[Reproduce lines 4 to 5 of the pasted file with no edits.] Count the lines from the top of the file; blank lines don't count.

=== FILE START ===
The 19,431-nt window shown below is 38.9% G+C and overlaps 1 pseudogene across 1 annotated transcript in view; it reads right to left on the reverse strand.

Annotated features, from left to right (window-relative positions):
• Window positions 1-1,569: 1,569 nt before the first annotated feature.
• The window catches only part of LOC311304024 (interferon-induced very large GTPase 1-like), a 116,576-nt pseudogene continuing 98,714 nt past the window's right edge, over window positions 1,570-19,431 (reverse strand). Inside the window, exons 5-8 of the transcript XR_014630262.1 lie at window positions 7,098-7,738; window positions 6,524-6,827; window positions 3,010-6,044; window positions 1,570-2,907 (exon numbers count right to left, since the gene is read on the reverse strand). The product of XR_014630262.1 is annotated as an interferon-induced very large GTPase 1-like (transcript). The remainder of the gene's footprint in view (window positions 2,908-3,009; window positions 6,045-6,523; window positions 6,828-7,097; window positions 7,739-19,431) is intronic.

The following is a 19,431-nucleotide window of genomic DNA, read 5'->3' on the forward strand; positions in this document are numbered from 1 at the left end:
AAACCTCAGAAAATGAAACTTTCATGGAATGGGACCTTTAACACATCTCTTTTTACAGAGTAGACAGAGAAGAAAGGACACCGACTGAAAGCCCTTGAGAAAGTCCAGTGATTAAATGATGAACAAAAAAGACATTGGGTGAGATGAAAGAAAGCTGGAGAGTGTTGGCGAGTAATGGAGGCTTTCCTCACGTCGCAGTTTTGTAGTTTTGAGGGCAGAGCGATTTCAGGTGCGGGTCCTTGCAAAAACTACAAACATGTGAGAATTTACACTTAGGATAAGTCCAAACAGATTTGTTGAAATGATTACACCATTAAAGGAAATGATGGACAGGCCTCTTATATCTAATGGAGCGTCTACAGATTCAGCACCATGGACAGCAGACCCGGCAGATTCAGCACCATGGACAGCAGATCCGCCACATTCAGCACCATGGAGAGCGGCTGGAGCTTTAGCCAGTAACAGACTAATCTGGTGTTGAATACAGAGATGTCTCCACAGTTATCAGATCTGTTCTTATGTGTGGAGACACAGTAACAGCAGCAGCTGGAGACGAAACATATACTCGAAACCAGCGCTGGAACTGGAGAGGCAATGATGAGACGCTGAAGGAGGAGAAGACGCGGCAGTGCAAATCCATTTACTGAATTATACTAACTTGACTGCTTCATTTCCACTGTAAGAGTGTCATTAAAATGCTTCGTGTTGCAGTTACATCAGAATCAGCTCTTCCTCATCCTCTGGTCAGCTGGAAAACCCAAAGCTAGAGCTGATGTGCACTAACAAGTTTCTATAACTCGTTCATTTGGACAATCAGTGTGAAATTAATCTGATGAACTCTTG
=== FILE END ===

• The window catches only part of LOC311304024 (interferon-induced very large GTPase 1-like), a 116,576-nt pseudogene continuing 98,714 nt past the window's right edge, over window positions 1,570-19,431 (reverse strand). Inside the window, exons 5-8 of the transcript XR_014630262.1 lie at window positions 7,098-7,738; window positions 6,524-6,827; window positions 3,010-6,044; window positions 1,570-2,907 (exon numbers count right to left, since the gene is read on the reverse strand). The product of XR_014630262.1 is annotated as an interferon-induced very large GTPase 1-like (transcript). The remainder of the gene's footprint in view (window positions 2,908-3,009; window positions 6,045-6,523; window positions 6,828-7,097; window positions 7,739-19,431) is intronic.

The following is a 19,431-nucleotide window of genomic DNA, read 5'->3' on the forward strand; positions in this document are numbered from 1 at the left end: